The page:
Lost Gem: “Lo and Behold” Early James Taylor

Photo Courtesy of Warner Bros.

Everyone’s talking ‘bout the gospel story

Some shall sink and some shall rise

Everyone’s worried ‘bout the train to glory

Long, long time ‘till it gets here to you, baby.

-- James Taylor, “Lo and Behold” ©EMI Blackwood Music, Inc.

Late last year, Warner Brothers issued remasters of singer-songwriter James Taylor’s albums from the early to mid-1970s, which propelled me delightfully into a rabbit hole of his music. While I had owned all of these records at the time they were originally released, and remember fondly when James ushered us into the “sensitive singer-songwriter” era, I frankly had forgotten that, early in his career, James’ music was still heavily influenced by the country, gospel and soul that he heard on the radio during his childhood in North Carolina.

A case in point is the lost gem “Lo and Behold,” a Taylor original from his debut Warners album in 1970.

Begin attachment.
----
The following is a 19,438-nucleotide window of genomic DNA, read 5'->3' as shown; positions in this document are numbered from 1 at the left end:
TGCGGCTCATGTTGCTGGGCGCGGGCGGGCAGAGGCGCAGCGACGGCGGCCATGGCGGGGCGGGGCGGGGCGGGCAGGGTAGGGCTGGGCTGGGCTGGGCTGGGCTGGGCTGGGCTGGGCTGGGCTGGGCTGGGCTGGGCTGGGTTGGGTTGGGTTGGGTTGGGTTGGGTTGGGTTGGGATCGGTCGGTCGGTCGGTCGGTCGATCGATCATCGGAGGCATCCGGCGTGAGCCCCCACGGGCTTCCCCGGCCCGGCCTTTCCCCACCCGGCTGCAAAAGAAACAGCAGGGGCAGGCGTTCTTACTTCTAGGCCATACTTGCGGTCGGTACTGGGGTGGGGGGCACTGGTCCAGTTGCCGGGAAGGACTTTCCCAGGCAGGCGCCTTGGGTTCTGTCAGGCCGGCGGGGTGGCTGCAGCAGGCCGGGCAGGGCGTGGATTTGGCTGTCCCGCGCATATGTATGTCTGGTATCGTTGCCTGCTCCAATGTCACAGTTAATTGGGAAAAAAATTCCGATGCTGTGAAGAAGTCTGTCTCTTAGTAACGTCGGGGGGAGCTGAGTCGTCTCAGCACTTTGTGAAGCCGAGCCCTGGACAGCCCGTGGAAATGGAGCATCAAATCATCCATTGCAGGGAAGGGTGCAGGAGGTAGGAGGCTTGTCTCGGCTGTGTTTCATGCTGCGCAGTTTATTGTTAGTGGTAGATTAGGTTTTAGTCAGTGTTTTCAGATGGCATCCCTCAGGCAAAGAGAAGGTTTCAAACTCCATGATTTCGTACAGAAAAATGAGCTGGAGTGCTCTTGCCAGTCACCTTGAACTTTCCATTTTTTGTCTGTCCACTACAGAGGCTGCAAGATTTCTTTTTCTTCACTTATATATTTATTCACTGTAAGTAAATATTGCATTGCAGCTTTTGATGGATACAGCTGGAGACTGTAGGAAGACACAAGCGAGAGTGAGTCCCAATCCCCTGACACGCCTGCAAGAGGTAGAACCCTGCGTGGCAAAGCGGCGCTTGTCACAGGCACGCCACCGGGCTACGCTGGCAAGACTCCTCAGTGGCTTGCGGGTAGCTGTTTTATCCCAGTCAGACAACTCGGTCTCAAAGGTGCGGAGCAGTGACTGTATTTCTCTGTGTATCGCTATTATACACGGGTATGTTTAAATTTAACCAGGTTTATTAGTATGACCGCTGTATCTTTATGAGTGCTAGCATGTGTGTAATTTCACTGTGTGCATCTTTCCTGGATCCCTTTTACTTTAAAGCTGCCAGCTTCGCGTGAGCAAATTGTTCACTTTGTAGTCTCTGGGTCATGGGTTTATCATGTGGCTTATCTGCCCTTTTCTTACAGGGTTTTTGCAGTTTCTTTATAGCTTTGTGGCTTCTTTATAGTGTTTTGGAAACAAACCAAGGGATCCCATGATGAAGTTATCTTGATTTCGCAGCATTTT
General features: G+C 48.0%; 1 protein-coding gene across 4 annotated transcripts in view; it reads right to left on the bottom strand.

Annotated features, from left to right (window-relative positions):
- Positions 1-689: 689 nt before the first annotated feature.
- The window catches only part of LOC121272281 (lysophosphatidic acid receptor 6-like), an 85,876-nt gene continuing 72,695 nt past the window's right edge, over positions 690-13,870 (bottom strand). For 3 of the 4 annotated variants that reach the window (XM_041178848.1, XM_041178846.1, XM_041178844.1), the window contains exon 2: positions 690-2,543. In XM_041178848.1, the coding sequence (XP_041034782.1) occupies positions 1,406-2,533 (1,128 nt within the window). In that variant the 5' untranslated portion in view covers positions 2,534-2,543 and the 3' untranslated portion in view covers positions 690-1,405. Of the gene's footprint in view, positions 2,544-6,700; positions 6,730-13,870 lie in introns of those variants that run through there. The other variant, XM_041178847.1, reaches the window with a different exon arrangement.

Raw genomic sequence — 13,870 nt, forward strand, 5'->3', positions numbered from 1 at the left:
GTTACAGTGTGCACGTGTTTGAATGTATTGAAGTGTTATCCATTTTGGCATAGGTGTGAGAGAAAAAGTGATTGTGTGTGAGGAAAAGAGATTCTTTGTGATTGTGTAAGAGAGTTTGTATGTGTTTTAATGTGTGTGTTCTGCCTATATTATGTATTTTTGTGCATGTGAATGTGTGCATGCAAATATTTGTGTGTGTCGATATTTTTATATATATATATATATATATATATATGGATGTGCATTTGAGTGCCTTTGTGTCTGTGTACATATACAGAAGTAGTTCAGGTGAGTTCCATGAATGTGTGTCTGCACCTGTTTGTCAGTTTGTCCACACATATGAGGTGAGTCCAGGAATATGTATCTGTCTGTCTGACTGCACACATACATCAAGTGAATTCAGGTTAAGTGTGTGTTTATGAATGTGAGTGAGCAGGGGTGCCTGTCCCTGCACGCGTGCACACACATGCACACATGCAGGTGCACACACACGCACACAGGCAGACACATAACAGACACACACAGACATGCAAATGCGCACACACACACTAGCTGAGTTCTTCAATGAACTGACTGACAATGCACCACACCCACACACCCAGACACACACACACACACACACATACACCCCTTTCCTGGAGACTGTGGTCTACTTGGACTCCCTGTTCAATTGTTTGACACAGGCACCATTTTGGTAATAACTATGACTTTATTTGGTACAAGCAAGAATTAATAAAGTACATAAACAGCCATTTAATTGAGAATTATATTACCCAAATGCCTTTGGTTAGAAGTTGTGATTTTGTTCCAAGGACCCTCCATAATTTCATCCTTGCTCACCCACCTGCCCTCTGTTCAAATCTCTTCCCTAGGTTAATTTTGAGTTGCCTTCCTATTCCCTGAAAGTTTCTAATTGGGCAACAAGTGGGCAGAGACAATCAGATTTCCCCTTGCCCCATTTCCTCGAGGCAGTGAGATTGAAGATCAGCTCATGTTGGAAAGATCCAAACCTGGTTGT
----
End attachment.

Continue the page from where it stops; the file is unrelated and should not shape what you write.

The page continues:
Everyone’s talking ‘bout the gospel story

Some shall sink and some shall rise

Everyone’s worried ‘bout the train to glory

Long, long time ‘till it gets here to you, baby.

-- James Taylor, “Lo and Behold” ©EMI Blackwood Music, Inc.

Late last year, Warner Brothers issued remasters of singer-songwriter James Taylor’s albums from the early to mid-1970s, which propelled me delightfully into a rabbit hole of his music. While I had owned all of these records at the time they were originally released, and remember fondly when James ushered us into the “sensitive singer-songwriter” era, I frankly had forgotten that, early in his career, James’ music was still heavily influenced by the country, gospel and soul that he heard on the radio during his childhood in North Carolina.

A case in point is the lost gem “Lo and Behold,” a Taylor original from his debut Warners album in 1970.

Accompanying himself on guitar, Taylor delivers a powerful and bluesy gospel chant full of mystery and Christian imagery.  While Taylor is much better known today for the introspective, soft rock of the 1970s, his musical roots run much deeper and wider. Enjoy.

By Robb Patryk

 

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